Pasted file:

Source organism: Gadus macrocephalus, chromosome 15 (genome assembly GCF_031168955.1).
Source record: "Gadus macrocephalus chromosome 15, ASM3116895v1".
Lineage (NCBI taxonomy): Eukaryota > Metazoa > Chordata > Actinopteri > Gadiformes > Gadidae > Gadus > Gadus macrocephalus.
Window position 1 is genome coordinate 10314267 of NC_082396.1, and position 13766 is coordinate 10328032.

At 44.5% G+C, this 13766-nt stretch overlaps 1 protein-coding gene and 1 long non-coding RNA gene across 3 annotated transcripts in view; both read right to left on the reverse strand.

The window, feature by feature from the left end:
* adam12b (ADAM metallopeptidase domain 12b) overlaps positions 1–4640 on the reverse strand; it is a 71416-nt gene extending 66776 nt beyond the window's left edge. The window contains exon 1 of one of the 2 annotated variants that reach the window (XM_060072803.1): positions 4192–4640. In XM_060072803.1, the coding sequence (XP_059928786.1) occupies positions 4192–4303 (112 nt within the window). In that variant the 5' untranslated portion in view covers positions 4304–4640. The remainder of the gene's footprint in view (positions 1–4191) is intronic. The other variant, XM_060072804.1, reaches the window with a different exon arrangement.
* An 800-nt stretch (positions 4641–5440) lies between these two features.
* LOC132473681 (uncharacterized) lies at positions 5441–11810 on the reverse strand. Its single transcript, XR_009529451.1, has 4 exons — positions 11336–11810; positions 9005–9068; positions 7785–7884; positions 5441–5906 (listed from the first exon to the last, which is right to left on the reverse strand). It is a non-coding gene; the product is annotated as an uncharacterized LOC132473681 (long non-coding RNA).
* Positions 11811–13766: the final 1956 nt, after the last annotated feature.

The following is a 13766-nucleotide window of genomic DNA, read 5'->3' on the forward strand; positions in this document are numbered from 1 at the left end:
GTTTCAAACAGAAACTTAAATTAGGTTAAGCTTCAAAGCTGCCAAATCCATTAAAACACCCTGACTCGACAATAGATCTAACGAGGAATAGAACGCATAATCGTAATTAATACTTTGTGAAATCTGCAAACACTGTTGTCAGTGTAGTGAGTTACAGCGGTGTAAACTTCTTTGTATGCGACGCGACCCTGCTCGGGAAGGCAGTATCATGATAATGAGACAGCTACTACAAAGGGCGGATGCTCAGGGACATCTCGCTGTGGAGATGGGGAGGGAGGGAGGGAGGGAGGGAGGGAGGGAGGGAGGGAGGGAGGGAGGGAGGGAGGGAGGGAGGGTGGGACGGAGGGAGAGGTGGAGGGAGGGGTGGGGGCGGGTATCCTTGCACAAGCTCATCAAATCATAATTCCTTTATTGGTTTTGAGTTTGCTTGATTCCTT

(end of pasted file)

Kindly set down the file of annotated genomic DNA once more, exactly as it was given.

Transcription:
Source organism: Gadus macrocephalus, chromosome 15 (genome assembly GCF_031168955.1).
Source record: "Gadus macrocephalus chromosome 15, ASM3116895v1".
Lineage (NCBI taxonomy): Eukaryota > Metazoa > Chordata > Actinopteri > Gadiformes > Gadidae > Gadus > Gadus macrocephalus.
Window position 1 is genome coordinate 10314267 of NC_082396.1, and position 13766 is coordinate 10328032.

At 44.5% G+C, this 13766-nt stretch overlaps 1 protein-coding gene and 1 long non-coding RNA gene across 3 annotated transcripts in view; both read right to left on the reverse strand.

The window, feature by feature from the left end:
* adam12b (ADAM metallopeptidase domain 12b) overlaps positions 1–4640 on the reverse strand; it is a 71416-nt gene extending 66776 nt beyond the window's left edge. The window contains exon 1 of one of the 2 annotated variants that reach the window (XM_060072803.1): positions 4192–4640. In XM_060072803.1, the coding sequence (XP_059928786.1) occupies positions 4192–4303 (112 nt within the window). In that variant the 5' untranslated portion in view covers positions 4304–4640. The remainder of the gene's footprint in view (positions 1–4191) is intronic. The other variant, XM_060072804.1, reaches the window with a different exon arrangement.
* An 800-nt stretch (positions 4641–5440) lies between these two features.
* LOC132473681 (uncharacterized) lies at positions 5441–11810 on the reverse strand. Its single transcript, XR_009529451.1, has 4 exons — positions 11336–11810; positions 9005–9068; positions 7785–7884; positions 5441–5906 (listed from the first exon to the last, which is right to left on the reverse strand). It is a non-coding gene; the product is annotated as an uncharacterized LOC132473681 (long non-coding RNA).
* Positions 11811–13766: the final 1956 nt, after the last annotated feature.

The following is a 13766-nucleotide window of genomic DNA, read 5'->3' on the forward strand; positions in this document are numbered from 1 at the left end:
GTTTCAAACAGAAACTTAAATTAGGTTAAGCTTCAAAGCTGCCAAATCCATTAAAACACCCTGACTCGACAATAGATCTAACGAGGAATAGAACGCATAATCGTAATTAATACTTTGTGAAATCTGCAAACACTGTTGTCAGTGTAGTGAGTTACAGCGGTGTAAACTTCTTTGTATGCGACGCGACCCTGCTCGGGAAGGCAGTATCATGATAATGAGACAGCTACTACAAAGGGCGGATGCTCAGGGACATCTCGCTGTGGAGATGGGGAGGGAGGGAGGGAGGGAGGGAGGGAGGGAGGGAGGGAGGGAGGGAGGGAGGGAGGGAGGGAGGGTGGGACGGAGGGAGAGGTGGAGGGAGGGGTGGGGGCGGGTATCCTTGCACAAGCTCATCAAATCATAATTCCTTTATTGGTTTTGAGTTTGCTTGATTCCTT